agreement. According to Plaintiff, these statements misrepresented the quality and
character of Defendants services, violating several state consumer protection statutes.
See, e.g., Minn. Stat. 325F.69, subd. 1 (prohibiting the use of fraud or
misrepresentation with the intent that others rely thereon in connection with the sale of
merchandise); Minn. Stat. 325D.44, subd. 1(5) (identifying a representation that goods
or services have characteristics or benefits they do not have as a deceptive trade practice)
and 1(7) (stating deceptive trade practices include representing goods and services are of
a particular standard, quality or grade if they are of another); Minn. Stat. 325F.67
(prohibiting the use of untrue, deceptive or misleading statements in advertisements made
available to the public with the intent to sell merchandise or services).
Specifically, Plaintiff identifies as actionable Defendants statements that they will
provide care in accordance with or exceeding applicable laws and regulations. Plaintiff
cites several statements from Defendants web-site as materially misrepresenting the
quality and characteristics of the services Defendants provide. Plaintiff identifies one
such statement as: Extendicare has always maintained quality standards above
government regulations and this is a tradition that will continue within our new operating
structure. (Compl. 2, Ex. 1.) Plaintiff also contends that Defendants Code of
Conduct distributed on Defendants web-site contains the misleading statement that
Extendicare Health Services, Inc. is committed to providing health care services in
compliance with applicable laws and regulations. (Id. 3.) Another alleged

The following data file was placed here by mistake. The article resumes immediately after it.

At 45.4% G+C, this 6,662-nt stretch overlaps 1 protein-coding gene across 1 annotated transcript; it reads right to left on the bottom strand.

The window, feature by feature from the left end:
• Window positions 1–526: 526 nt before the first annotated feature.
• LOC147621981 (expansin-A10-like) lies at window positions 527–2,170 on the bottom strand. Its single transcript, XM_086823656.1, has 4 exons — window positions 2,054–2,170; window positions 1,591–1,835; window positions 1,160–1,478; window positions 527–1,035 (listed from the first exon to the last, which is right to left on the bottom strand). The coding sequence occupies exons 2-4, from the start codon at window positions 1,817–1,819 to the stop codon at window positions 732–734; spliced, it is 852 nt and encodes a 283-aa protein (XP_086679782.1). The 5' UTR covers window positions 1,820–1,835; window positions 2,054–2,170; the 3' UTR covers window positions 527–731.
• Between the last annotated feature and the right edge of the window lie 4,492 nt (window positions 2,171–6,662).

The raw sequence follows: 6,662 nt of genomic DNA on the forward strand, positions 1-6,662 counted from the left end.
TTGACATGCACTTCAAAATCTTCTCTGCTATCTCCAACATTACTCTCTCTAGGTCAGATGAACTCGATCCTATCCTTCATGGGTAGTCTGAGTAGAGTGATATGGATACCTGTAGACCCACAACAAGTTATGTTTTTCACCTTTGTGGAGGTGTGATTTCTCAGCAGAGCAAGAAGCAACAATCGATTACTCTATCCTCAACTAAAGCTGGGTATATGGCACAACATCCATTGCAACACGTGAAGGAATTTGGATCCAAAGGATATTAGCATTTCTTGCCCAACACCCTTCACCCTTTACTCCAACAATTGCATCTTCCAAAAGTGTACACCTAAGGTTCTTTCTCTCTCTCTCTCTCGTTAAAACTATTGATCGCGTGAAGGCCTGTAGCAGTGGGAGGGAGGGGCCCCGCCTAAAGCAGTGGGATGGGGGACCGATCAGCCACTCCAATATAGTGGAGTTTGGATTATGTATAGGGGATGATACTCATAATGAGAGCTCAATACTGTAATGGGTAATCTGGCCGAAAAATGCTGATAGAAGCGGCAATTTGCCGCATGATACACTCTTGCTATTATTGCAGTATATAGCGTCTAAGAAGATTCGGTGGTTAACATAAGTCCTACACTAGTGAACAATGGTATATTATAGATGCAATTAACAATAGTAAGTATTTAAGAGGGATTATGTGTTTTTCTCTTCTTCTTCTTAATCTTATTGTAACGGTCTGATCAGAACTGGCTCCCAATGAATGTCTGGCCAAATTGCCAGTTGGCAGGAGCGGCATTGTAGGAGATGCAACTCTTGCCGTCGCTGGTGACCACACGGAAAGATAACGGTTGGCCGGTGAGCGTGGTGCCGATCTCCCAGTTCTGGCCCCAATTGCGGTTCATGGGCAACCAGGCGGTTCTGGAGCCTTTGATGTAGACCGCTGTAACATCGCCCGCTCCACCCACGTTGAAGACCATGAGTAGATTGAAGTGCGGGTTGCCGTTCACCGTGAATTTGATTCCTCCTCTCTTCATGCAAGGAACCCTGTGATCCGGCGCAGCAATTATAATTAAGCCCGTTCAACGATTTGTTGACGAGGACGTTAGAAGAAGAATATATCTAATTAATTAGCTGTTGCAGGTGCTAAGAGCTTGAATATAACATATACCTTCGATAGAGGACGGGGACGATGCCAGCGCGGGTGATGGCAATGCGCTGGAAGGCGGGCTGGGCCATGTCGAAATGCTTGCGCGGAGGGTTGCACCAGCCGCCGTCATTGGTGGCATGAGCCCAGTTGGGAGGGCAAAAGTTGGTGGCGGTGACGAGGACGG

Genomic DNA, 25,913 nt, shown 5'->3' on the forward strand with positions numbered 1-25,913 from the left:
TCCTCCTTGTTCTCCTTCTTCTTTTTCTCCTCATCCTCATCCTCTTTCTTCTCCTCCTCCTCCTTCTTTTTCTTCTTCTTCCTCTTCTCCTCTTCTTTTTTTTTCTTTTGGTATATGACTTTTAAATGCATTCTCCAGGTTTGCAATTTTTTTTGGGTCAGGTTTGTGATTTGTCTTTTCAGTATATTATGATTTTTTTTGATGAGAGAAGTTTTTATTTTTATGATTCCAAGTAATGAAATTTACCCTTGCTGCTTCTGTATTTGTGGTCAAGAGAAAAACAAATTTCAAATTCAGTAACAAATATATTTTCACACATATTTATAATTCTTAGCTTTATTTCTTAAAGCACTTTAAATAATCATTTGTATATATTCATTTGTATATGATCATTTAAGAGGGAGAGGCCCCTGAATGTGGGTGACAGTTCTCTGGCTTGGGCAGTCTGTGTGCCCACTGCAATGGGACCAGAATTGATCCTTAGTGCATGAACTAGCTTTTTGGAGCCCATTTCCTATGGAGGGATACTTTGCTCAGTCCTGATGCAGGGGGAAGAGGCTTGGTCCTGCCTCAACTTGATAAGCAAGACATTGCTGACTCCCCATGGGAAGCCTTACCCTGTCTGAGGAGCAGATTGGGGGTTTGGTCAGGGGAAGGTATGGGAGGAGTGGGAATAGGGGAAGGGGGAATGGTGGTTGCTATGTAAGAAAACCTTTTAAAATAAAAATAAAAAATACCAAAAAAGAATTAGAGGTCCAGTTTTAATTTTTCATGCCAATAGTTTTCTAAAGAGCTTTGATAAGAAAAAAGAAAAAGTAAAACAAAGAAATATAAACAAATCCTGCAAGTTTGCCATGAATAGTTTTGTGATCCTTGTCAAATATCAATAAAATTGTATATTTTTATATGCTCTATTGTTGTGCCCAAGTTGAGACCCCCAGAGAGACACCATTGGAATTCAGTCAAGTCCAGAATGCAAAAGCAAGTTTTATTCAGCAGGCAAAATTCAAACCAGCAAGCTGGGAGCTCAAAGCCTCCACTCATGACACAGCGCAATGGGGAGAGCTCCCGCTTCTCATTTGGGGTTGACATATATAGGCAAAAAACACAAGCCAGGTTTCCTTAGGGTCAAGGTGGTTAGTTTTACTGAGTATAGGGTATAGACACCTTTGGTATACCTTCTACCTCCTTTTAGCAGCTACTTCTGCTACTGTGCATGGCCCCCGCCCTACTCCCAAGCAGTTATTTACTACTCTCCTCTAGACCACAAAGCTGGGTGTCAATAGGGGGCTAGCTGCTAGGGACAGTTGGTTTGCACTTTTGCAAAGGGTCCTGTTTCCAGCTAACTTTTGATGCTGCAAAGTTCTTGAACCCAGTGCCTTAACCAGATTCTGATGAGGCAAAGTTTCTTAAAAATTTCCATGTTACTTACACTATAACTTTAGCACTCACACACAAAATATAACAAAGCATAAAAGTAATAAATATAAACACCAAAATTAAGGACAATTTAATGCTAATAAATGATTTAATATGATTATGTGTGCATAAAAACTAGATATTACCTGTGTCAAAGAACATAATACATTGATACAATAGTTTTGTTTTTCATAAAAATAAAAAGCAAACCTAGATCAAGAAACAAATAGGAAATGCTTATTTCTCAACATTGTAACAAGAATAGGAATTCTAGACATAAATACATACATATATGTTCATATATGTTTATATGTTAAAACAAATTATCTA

misrepresentation from Defendants website is the statement that Defendants have
established rigorous standards to ensure that we meet the physical, spiritual, social,
emotional and intellectual needs of our residents and health care customers. (Id. 47,
Ex. 1.) Further, Plaintiff contends that Defendants materially misrepresented their
services by stating in their admission agreement that Defendants would provide basic
room and board, general nursing care, social services, dietary services, and activities as
required by law.3 Plaintiff alleges she relied on these representations to her detriment.4
Plaintiff contends that Defendants statements are misrepresentations because,
according to Plaintiff, Defendants do not operate their nursing homes in accordance with
legal standards. Plaintiff notes that state regulatory officials have cited Defendants
nursing homes with deficiencies, showing that Defendants have not complied with all
applicable legal standards. Plaintiff argues that Defendants have also violated state laws
and regulations by including prohibited terms in their admission agreements. Plaintiff
contends that Defendants, in an effort to seek additional profits, have adopted an
admissions policy that discourages admission of Medicaid patients and that Medicaid
patients, particularly those without families, are transferred to other homes to make beds
available for Medicare or private pay patients. Plaintiff further alleges that Defendants
have adopted a policy mandating admission of patients with certain medical conditions
3 Plaintiffs Complaint included the admissions agreement as an attachment, but the